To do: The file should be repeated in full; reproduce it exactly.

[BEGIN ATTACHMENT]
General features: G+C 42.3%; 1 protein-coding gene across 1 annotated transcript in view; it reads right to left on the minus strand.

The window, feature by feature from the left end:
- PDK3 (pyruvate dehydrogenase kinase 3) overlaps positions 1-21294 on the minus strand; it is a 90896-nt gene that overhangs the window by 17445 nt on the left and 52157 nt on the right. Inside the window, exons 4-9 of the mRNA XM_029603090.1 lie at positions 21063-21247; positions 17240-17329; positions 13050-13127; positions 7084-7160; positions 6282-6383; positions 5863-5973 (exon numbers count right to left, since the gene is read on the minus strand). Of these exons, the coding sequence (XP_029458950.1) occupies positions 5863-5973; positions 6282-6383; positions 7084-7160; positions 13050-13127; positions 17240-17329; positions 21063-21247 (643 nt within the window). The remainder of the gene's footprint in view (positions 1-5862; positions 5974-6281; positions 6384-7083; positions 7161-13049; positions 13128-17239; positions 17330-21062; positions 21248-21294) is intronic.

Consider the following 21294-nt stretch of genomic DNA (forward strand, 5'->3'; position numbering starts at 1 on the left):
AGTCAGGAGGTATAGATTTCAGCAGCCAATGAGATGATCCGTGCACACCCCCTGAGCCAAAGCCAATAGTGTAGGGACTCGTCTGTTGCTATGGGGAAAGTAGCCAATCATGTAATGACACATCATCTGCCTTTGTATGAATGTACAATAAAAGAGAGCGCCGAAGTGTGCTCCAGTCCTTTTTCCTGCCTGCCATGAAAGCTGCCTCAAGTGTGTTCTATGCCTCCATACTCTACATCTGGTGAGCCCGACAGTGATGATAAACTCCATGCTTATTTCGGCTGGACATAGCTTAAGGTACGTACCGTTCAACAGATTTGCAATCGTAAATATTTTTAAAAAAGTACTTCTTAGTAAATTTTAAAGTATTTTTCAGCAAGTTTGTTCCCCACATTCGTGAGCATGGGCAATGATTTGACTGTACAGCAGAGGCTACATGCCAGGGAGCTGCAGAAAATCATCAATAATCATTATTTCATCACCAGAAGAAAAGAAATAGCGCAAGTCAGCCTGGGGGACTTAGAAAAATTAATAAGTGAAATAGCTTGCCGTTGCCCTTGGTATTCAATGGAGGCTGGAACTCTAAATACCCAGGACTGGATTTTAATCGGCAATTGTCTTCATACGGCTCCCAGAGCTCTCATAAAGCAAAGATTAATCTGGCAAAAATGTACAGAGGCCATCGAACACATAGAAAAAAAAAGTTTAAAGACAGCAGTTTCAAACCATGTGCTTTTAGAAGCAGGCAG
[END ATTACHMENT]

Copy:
General features: G+C 42.3%; 1 protein-coding gene across 1 annotated transcript in view; it reads right to left on the minus strand.

The window, feature by feature from the left end:
- PDK3 (pyruvate dehydrogenase kinase 3) overlaps positions 1-21294 on the minus strand; it is a 90896-nt gene that overhangs the window by 17445 nt on the left and 52157 nt on the right. Inside the window, exons 4-9 of the mRNA XM_029603090.1 lie at positions 21063-21247; positions 17240-17329; positions 13050-13127; positions 7084-7160; positions 6282-6383; positions 5863-5973 (exon numbers count right to left, since the gene is read on the minus strand). Of these exons, the coding sequence (XP_029458950.1) occupies positions 5863-5973; positions 6282-6383; positions 7084-7160; positions 13050-13127; positions 17240-17329; positions 21063-21247 (643 nt within the window). The remainder of the gene's footprint in view (positions 1-5862; positions 5974-6281; positions 6384-7083; positions 7161-13049; positions 13128-17239; positions 17330-21062; positions 21248-21294) is intronic.

Consider the following 21294-nt stretch of genomic DNA (forward strand, 5'->3'; position numbering starts at 1 on the left):
AGTCAGGAGGTATAGATTTCAGCAGCCAATGAGATGATCCGTGCACACCCCCTGAGCCAAAGCCAATAGTGTAGGGACTCGTCTGTTGCTATGGGGAAAGTAGCCAATCATGTAATGACACATCATCTGCCTTTGTATGAATGTACAATAAAAGAGAGCGCCGAAGTGTGCTCCAGTCCTTTTTCCTGCCTGCCATGAAAGCTGCCTCAAGTGTGTTCTATGCCTCCATACTCTACATCTGGTGAGCCCGACAGTGATGATAAACTCCATGCTTATTTCGGCTGGACATAGCTTAAGGTACGTACCGTTCAACAGATTTGCAATCGTAAATATTTTTAAAAAAGTACTTCTTAGTAAATTTTAAAGTATTTTTCAGCAAGTTTGTTCCCCACATTCGTGAGCATGGGCAATGATTTGACTGTACAGCAGAGGCTACATGCCAGGGAGCTGCAGAAAATCATCAATAATCATTATTTCATCACCAGAAGAAAAGAAATAGCGCAAGTCAGCCTGGGGGACTTAGAAAAATTAATAAGTGAAATAGCTTGCCGTTGCCCTTGGTATTCAATGGAGGCTGGAACTCTAAATACCCAGGACTGGATTTTAATCGGCAATTGTCTTCATACGGCTCCCAGAGCTCTCATAAAGCAAAGATTAATCTGGCAAAAATGTACAGAGGCCATCGAACACATAGAAAAAAAAAGTTTAAAGACAGCAGTTTCAAACCATGTGCTTTTAGAAGCAGGCAG